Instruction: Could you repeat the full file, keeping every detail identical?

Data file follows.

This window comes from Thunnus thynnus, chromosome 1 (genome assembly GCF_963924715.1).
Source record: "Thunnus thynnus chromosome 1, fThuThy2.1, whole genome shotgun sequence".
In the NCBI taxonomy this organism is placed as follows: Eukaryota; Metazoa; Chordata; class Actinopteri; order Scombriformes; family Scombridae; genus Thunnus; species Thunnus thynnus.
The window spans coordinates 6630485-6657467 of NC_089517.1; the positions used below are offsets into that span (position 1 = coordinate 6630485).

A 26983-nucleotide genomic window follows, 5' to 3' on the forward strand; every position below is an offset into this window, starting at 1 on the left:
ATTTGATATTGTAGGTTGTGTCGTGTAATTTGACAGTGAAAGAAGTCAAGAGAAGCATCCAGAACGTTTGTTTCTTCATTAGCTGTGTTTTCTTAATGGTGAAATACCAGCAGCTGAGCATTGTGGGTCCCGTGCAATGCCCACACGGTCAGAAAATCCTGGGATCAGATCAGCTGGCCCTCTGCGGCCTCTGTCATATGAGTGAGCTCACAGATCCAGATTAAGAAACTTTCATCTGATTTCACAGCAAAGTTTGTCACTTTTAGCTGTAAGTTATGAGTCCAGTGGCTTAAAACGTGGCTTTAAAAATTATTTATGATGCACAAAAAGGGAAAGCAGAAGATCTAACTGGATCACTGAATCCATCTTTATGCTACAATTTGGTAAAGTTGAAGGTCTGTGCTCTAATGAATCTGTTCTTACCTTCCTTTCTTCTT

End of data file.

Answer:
This window comes from Thunnus thynnus, chromosome 1 (genome assembly GCF_963924715.1).
Source record: "Thunnus thynnus chromosome 1, fThuThy2.1, whole genome shotgun sequence".
In the NCBI taxonomy this organism is placed as follows: Eukaryota; Metazoa; Chordata; class Actinopteri; order Scombriformes; family Scombridae; genus Thunnus; species Thunnus thynnus.
The window spans coordinates 6630485-6657467 of NC_089517.1; the positions used below are offsets into that span (position 1 = coordinate 6630485).

A 26983-nucleotide genomic window follows, 5' to 3' on the forward strand; every position below is an offset into this window, starting at 1 on the left:
ATTTGATATTGTAGGTTGTGTCGTGTAATTTGACAGTGAAAGAAGTCAAGAGAAGCATCCAGAACGTTTGTTTCTTCATTAGCTGTGTTTTCTTAATGGTGAAATACCAGCAGCTGAGCATTGTGGGTCCCGTGCAATGCCCACACGGTCAGAAAATCCTGGGATCAGATCAGCTGGCCCTCTGCGGCCTCTGTCATATGAGTGAGCTCACAGATCCAGATTAAGAAACTTTCATCTGATTTCACAGCAAAGTTTGTCACTTTTAGCTGTAAGTTATGAGTCCAGTGGCTTAAAACGTGGCTTTAAAAATTATTTATGATGCACAAAAAGGGAAAGCAGAAGATCTAACTGGATCACTGAATCCATCTTTATGCTACAATTTGGTAAAGTTGAAGGTCTGTGCTCTAATGAATCTGTTCTTACCTTCCTTTCTTCTT